Once I was a clever boy learning the arts of Oxford... is a quotation from the verses written by Bishop Richard Fleming (c.1385-1431) for his tomb in Lincoln Cathedral. Fleming, the founder of Lincoln College in Oxford, is the subject of my research for a D. Phil., and, like me, a son of the West Riding. I have remarked in the past that I have a deeply meaningful on-going relationship with a dead fifteenth century bishop... it was Fleming who, in effect, enabled me to come to Oxford and to learn its arts, and for that I am immensely grateful.

Sunday, 3 January 2021

Recalling the Battle of Wakefield

I came upon an article online from the Wakefield Express about the 560th anniversary of the battle of Wakefield, fought on December 30 1460.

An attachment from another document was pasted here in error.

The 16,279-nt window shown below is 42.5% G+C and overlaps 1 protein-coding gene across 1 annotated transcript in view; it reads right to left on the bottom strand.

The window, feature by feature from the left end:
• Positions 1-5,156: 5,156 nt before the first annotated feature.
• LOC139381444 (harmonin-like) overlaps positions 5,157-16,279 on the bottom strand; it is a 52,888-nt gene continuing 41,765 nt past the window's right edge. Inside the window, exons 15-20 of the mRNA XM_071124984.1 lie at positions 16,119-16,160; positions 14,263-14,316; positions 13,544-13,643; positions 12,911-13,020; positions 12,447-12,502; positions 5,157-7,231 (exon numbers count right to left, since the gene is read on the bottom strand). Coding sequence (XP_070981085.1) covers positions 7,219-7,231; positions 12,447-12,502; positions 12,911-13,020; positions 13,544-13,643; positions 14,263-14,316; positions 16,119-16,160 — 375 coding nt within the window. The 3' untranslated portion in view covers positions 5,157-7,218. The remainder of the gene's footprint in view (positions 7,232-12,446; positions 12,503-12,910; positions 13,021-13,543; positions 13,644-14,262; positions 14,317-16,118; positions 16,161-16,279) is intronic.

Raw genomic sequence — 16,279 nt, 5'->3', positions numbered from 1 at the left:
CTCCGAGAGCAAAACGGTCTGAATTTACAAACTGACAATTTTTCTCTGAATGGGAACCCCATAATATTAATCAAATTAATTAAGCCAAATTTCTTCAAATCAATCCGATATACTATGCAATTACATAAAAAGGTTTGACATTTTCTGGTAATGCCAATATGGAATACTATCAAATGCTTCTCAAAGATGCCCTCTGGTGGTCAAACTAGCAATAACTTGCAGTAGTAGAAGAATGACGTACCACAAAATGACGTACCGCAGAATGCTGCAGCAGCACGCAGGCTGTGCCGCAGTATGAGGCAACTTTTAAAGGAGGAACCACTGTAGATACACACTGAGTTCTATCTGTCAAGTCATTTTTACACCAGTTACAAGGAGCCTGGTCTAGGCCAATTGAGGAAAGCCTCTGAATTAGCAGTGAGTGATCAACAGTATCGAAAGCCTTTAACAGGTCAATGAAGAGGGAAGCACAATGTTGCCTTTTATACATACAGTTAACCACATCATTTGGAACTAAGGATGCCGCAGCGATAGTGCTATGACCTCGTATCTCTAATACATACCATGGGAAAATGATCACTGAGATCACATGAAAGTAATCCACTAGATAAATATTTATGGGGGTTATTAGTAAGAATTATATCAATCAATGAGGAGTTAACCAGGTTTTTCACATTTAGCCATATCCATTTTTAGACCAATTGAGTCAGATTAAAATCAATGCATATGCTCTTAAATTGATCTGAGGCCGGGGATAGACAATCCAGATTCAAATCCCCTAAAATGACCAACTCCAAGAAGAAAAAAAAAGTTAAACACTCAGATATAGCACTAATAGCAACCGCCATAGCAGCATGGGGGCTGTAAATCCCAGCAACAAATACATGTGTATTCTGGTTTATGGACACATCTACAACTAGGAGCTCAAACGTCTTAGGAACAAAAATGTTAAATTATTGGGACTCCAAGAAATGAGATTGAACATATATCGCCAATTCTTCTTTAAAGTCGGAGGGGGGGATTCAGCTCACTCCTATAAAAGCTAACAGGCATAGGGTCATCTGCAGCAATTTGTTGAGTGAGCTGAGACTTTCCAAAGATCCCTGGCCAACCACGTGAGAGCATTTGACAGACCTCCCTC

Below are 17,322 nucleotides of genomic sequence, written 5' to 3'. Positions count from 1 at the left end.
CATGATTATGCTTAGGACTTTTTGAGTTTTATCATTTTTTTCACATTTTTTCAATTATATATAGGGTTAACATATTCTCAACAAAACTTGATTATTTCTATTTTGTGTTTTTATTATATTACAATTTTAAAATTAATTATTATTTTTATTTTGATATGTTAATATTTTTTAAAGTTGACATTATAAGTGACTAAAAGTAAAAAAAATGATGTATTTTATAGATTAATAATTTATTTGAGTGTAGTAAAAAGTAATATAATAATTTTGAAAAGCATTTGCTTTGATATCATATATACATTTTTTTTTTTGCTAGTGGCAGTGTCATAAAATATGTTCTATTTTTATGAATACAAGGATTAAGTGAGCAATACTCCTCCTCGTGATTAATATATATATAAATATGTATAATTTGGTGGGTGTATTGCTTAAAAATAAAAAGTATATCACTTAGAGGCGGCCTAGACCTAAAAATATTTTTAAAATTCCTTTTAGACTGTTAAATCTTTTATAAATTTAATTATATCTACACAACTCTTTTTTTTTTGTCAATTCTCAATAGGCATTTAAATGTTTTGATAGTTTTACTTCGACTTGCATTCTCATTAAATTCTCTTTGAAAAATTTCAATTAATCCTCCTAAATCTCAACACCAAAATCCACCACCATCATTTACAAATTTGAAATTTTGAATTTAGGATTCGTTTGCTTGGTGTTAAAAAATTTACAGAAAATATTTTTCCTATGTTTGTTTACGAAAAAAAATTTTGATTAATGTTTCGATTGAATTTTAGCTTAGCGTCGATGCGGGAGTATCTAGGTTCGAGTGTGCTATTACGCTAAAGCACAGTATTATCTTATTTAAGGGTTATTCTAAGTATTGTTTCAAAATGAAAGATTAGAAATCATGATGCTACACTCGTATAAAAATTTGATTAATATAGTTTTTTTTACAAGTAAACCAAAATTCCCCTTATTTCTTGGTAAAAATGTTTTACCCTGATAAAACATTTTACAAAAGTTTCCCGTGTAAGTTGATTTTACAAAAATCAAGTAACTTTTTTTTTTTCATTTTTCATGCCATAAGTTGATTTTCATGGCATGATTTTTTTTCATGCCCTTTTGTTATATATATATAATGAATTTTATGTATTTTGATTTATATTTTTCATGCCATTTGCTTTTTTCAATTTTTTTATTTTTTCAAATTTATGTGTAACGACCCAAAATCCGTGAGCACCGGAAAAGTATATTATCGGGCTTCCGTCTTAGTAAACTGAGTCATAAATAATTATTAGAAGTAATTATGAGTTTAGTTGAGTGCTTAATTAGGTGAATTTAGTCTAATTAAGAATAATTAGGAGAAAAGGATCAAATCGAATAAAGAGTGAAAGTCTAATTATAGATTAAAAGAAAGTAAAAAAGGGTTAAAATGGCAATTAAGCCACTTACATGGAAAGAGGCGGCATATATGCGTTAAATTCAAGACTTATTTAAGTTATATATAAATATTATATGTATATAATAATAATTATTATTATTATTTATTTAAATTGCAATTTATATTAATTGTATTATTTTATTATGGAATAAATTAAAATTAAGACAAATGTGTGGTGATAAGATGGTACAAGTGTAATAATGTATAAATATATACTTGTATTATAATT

The article has occasional errors in respect of the death of the Earl of Rutland, who was the  second of four sons of the Duke of York, and I am doubtful about the casualty rate it gives.

I have a strong interest in the history of this particular battle. Not only was it fought in my  home area but I was born in a hospital on the on the battlefield site. I remember visiting the site when I was a very young boy of five and seeing the monument to the Duke of York and the earthworks of Sandal Castle. It was therefore the first battlefield I walked. Watching the BBC’s Age of Kings Shakespeare series in 1960-61 reinforced that interest. A few years later I watched the impressive re-excavation of Sandal Castle and its presentation as a historic monument, and later still took local history groups to visit the castle and battlefield. With all that and the great heritage of Pontefract no wonder I am a late medievalist at heart

I wrote about the battle in a post in 2010 which can be seen at The Battle of Wakefield 1460

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